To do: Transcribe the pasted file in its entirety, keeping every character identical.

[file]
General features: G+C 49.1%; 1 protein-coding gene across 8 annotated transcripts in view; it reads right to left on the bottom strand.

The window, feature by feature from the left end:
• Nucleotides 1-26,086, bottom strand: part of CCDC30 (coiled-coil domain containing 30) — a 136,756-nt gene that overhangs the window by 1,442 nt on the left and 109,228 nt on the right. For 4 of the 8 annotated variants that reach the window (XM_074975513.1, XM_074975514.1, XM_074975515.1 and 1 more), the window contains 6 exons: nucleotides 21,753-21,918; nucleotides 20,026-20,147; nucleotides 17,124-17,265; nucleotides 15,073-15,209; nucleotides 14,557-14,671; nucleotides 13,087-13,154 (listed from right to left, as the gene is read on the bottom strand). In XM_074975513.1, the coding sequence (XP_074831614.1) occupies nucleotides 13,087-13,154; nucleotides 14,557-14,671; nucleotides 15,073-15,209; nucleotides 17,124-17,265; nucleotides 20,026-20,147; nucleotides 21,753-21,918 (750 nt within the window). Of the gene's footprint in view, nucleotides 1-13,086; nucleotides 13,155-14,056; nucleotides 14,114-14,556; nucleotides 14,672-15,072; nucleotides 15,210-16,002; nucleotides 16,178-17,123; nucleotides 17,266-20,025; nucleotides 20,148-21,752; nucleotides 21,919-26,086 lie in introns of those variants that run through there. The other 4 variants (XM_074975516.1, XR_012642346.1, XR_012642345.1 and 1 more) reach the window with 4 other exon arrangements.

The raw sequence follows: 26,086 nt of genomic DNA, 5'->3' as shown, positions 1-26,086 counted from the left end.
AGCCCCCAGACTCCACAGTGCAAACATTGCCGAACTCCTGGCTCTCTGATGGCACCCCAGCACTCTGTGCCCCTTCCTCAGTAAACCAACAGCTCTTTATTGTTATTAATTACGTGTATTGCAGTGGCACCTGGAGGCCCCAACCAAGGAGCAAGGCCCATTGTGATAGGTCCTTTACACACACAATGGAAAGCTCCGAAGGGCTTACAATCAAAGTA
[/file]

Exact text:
General features: G+C 49.1%; 1 protein-coding gene across 8 annotated transcripts in view; it reads right to left on the bottom strand.

The window, feature by feature from the left end:
• Nucleotides 1-26,086, bottom strand: part of CCDC30 (coiled-coil domain containing 30) — a 136,756-nt gene that overhangs the window by 1,442 nt on the left and 109,228 nt on the right. For 4 of the 8 annotated variants that reach the window (XM_074975513.1, XM_074975514.1, XM_074975515.1 and 1 more), the window contains 6 exons: nucleotides 21,753-21,918; nucleotides 20,026-20,147; nucleotides 17,124-17,265; nucleotides 15,073-15,209; nucleotides 14,557-14,671; nucleotides 13,087-13,154 (listed from right to left, as the gene is read on the bottom strand). In XM_074975513.1, the coding sequence (XP_074831614.1) occupies nucleotides 13,087-13,154; nucleotides 14,557-14,671; nucleotides 15,073-15,209; nucleotides 17,124-17,265; nucleotides 20,026-20,147; nucleotides 21,753-21,918 (750 nt within the window). Of the gene's footprint in view, nucleotides 1-13,086; nucleotides 13,155-14,056; nucleotides 14,114-14,556; nucleotides 14,672-15,072; nucleotides 15,210-16,002; nucleotides 16,178-17,123; nucleotides 17,266-20,025; nucleotides 20,148-21,752; nucleotides 21,919-26,086 lie in introns of those variants that run through there. The other 4 variants (XM_074975516.1, XR_012642346.1, XR_012642345.1 and 1 more) reach the window with 4 other exon arrangements.

The raw sequence follows: 26,086 nt of genomic DNA, 5'->3' as shown, positions 1-26,086 counted from the left end.
AGCCCCCAGACTCCACAGTGCAAACATTGCCGAACTCCTGGCTCTCTGATGGCACCCCAGCACTCTGTGCCCCTTCCTCAGTAAACCAACAGCTCTTTATTGTTATTAATTACGTGTATTGCAGTGGCACCTGGAGGCCCCAACCAAGGAGCAAGGCCCATTGTGATAGGTCCTTTACACACACAATGGAAAGCTCCGAAGGGCTTACAATCAAAGTA